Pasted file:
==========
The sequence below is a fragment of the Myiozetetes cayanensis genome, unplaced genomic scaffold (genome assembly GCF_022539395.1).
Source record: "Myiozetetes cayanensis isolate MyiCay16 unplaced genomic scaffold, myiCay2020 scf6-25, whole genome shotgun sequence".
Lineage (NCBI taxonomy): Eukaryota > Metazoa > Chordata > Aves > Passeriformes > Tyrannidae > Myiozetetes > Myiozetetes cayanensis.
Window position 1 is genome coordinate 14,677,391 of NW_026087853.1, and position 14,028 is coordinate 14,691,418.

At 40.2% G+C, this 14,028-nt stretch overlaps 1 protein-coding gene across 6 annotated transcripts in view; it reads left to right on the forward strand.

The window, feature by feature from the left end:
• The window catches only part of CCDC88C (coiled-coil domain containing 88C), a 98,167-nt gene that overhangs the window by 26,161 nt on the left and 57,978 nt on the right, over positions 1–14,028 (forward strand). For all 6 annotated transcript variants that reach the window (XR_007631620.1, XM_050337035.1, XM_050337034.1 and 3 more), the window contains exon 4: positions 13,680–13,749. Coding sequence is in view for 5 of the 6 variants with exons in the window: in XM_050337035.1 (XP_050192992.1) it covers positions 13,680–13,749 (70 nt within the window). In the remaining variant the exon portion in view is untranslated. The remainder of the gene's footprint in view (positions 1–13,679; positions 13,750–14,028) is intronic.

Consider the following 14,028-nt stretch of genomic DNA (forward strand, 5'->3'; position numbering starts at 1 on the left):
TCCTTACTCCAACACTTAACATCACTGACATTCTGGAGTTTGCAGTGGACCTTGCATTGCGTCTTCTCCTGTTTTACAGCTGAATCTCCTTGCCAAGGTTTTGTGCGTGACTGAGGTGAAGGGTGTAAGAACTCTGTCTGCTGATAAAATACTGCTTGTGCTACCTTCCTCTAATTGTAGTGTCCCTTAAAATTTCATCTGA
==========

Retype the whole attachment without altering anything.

The sequence below is a fragment of the Myiozetetes cayanensis genome, unplaced genomic scaffold (genome assembly GCF_022539395.1).
Source record: "Myiozetetes cayanensis isolate MyiCay16 unplaced genomic scaffold, myiCay2020 scf6-25, whole genome shotgun sequence".
Lineage (NCBI taxonomy): Eukaryota > Metazoa > Chordata > Aves > Passeriformes > Tyrannidae > Myiozetetes > Myiozetetes cayanensis.
Window position 1 is genome coordinate 14,677,391 of NW_026087853.1, and position 14,028 is coordinate 14,691,418.

At 40.2% G+C, this 14,028-nt stretch overlaps 1 protein-coding gene across 6 annotated transcripts in view; it reads left to right on the forward strand.

The window, feature by feature from the left end:
• The window catches only part of CCDC88C (coiled-coil domain containing 88C), a 98,167-nt gene that overhangs the window by 26,161 nt on the left and 57,978 nt on the right, over positions 1–14,028 (forward strand). For all 6 annotated transcript variants that reach the window (XR_007631620.1, XM_050337035.1, XM_050337034.1 and 3 more), the window contains exon 4: positions 13,680–13,749. Coding sequence is in view for 5 of the 6 variants with exons in the window: in XM_050337035.1 (XP_050192992.1) it covers positions 13,680–13,749 (70 nt within the window). In the remaining variant the exon portion in view is untranslated. The remainder of the gene's footprint in view (positions 1–13,679; positions 13,750–14,028) is intronic.

Consider the following 14,028-nt stretch of genomic DNA (forward strand, 5'->3'; position numbering starts at 1 on the left):
TCCTTACTCCAACACTTAACATCACTGACATTCTGGAGTTTGCAGTGGACCTTGCATTGCGTCTTCTCCTGTTTTACAGCTGAATCTCCTTGCCAAGGTTTTGTGCGTGACTGAGGTGAAGGGTGTAAGAACTCTGTCTGCTGATAAAATACTGCTTGTGCTACCTTCCTCTAATTGTAGTGTCCCTTAAAATTTCATCTGA